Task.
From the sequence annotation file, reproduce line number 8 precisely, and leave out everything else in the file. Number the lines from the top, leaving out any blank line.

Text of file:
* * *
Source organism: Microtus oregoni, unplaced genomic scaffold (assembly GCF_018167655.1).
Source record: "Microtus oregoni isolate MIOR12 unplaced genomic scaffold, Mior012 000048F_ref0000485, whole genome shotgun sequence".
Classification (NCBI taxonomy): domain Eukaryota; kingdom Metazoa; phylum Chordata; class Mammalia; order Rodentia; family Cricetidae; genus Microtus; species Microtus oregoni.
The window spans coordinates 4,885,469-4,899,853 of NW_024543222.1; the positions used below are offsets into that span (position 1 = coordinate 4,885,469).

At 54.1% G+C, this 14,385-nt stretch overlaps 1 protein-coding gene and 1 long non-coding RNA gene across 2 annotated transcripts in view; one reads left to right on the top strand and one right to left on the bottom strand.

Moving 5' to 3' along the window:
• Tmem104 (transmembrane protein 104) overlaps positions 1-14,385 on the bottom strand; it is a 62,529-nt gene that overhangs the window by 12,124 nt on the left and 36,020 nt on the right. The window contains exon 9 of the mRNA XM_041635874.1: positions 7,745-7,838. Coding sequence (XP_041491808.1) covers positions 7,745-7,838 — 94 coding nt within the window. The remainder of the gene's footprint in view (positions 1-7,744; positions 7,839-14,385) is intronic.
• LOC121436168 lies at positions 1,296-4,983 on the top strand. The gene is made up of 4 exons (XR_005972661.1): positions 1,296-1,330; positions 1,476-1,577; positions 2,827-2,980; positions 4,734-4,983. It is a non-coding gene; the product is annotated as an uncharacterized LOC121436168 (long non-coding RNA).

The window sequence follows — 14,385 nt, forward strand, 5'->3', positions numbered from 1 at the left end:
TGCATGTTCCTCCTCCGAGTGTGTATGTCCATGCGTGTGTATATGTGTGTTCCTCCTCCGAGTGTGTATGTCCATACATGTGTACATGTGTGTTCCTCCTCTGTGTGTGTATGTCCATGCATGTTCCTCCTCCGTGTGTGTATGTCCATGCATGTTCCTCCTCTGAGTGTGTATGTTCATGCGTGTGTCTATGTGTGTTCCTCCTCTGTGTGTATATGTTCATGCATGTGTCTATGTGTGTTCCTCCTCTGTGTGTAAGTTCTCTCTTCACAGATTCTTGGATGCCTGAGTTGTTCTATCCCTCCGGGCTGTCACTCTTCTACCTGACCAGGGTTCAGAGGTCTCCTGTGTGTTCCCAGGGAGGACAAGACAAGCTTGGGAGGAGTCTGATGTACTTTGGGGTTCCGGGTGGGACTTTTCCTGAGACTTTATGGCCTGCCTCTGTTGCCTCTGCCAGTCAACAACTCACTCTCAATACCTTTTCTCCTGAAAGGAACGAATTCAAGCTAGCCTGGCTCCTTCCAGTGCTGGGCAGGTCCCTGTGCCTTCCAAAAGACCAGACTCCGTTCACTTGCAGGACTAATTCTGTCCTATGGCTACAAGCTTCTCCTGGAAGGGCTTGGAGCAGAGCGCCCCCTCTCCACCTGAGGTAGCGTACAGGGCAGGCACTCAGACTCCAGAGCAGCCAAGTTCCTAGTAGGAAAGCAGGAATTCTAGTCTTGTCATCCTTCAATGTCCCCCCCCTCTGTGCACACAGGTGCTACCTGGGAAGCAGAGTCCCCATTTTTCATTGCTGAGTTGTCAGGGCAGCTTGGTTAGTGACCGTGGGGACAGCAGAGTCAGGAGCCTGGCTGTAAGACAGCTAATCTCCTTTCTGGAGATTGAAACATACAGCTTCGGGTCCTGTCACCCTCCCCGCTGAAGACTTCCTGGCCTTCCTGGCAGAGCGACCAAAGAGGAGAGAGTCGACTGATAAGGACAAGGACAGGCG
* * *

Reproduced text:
• LOC121436168 lies at positions 1,296-4,983 on the top strand. The gene is made up of 4 exons (XR_005972661.1): positions 1,296-1,330; positions 1,476-1,577; positions 2,827-2,980; positions 4,734-4,983. It is a non-coding gene; the product is annotated as an uncharacterized LOC121436168 (long non-coding RNA).